Invocation can be greatly enhanced by the use of clear and detailed visualizations of the deities. Such shapes may not be their ‘true forms’, but it may be that they have no single true form at all. As we approach each of the invocations in this work we will offer suggested elements that could be included in a visualized image. These are only suggestions, and should ideally be only a supplement to your own research. It is your task to devise personal forms and visions of the powers, based on your own understanding aided by this advice.
This work is, in essence, the creation of an Inner Idol, an image of the sort that the ancients made for their temples. Where the ancients made images of oak and gold and silver we can craft in vision, color and light, in every hue and substance, even in flesh and motion and voice. It is simple enough to ‘make’ such an image move and speak, but less simple to use that ability wisely.
3: Material Images
In a polytheist and nature-positive spiritual path like ours there is little room for the idea that the divine disdains to dwell in forms made by mortal hands. History shows us that from the dawn of human material culture we have used our power of shaping to create depictions, dwellings and even bodies for the Gods and Spirits. Images, marker stones, spirit houses, anthropomorphic eidola, and fetishes all have their proper place in traditional pagan worship and spirituality.
Most Druidic Pagans may wish to use small images, idols or tokens of the God that is worked with in any given rite. We will begin by opening awareness to the Earth Mother and the Gatekeeper. You may wish to begin by finding shrine images that speak to you for a regular place on your shrine.

The Work of InvocationSo we find in these methods a formula for the practice of invocation. We begin with the conception of the deity, drawn from our understanding of the lore. From that conception we create or choose both a poetic hymn of praise and calling, and a visualized Threshold Eidolon of the deity. The rite is prepared with the proper offerings and natural things, used to create an atmosphere attractive to the spirit. If you have found the proper image or idol you might complete the calling down by grounding the presence of the spirit in the image.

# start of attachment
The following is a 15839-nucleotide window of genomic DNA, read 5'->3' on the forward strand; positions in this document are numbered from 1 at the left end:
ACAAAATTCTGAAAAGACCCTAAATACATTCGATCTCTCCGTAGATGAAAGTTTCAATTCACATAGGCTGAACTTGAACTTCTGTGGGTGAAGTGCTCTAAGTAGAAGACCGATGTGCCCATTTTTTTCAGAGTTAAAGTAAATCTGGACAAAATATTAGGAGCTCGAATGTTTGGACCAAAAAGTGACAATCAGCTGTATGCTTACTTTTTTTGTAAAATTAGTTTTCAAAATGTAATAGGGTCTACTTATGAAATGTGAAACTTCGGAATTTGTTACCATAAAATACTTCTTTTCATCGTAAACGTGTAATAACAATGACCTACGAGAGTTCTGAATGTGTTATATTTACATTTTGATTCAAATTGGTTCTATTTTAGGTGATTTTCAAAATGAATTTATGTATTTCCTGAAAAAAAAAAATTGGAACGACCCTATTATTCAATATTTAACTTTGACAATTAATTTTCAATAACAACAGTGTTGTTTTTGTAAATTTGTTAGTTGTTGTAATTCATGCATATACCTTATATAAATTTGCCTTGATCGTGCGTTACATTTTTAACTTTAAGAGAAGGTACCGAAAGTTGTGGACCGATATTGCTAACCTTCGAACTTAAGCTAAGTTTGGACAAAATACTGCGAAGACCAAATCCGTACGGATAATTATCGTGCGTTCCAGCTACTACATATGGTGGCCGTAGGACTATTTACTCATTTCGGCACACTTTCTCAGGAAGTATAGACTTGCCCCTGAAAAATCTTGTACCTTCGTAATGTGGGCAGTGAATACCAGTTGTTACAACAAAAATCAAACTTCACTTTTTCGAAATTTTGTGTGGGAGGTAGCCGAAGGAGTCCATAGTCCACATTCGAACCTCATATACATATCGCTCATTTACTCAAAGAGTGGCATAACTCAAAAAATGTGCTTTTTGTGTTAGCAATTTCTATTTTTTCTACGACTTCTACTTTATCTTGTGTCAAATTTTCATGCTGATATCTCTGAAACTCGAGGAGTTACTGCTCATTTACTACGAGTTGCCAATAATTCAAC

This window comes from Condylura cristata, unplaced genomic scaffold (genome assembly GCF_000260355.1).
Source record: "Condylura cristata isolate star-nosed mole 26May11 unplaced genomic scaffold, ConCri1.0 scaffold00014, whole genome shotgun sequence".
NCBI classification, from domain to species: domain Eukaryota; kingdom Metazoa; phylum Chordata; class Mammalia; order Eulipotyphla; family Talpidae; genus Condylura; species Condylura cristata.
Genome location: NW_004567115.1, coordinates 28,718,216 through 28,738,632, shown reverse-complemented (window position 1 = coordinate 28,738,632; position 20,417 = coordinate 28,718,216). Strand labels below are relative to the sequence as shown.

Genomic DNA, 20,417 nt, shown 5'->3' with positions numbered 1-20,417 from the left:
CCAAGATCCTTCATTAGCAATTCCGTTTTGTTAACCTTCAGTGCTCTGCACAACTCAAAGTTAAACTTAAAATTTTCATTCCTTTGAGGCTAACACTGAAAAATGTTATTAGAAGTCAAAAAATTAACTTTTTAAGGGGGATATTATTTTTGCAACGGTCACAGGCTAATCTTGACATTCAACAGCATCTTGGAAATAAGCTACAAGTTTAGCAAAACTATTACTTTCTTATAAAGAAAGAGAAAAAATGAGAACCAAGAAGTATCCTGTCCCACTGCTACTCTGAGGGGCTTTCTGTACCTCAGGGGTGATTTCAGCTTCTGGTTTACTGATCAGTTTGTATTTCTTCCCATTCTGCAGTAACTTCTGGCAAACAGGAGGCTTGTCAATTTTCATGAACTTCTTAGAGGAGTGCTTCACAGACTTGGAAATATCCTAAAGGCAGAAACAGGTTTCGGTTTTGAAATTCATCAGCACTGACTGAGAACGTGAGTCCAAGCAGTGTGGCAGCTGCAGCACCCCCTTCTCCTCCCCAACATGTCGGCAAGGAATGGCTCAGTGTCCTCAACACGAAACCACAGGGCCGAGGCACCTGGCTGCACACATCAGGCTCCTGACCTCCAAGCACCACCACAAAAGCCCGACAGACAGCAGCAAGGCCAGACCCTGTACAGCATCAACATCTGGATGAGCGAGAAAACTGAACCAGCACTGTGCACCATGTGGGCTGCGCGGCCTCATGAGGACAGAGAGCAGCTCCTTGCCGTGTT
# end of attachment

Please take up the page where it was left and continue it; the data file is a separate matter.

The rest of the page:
In the ritual performance itself you will begin, perhaps, by offering a bit of the proper incense or oil or herb onto your Fire. Deepen your trance and compose an Inner Eidolon of the Deity. See it as though it were a perfect statue or image in your Inner Grove, though you need not rise into the Inner to do so. You can envision the image in the light of the Gate, as it were, above and within your material nemeton. As you complete the invocation you can see the Inner Eidolon wake to life. This is the first moment of audience with the Power. You behold the God and the God beholds you.
The receiving and drinking of the Blessing offers the opportunity for a special moment of union with the Deity. There are many ways to envision the power and presence of the Deity entering the Blessing. You might see the Blessing as a color, perhaps chosen by the omen. That color might flow from the Inner Image into your Vessel and from there into your body, suffusing your form. You might see the Image
reflected in the waters of the Vessel, then taken within physically, to be present in the body itself.
This is the second, and greater, moment of ‘audience’ with the deity. In a solitary ritual, perhaps focused on meeting and knowing a specific God, you should then take as much time as you wish to in contemplation of the presence. If you find yourself leading group High Day rituals it becomes your task to help this communion happen for the whole group. When you recite a final blessing in such a case the folk will truly be blessed.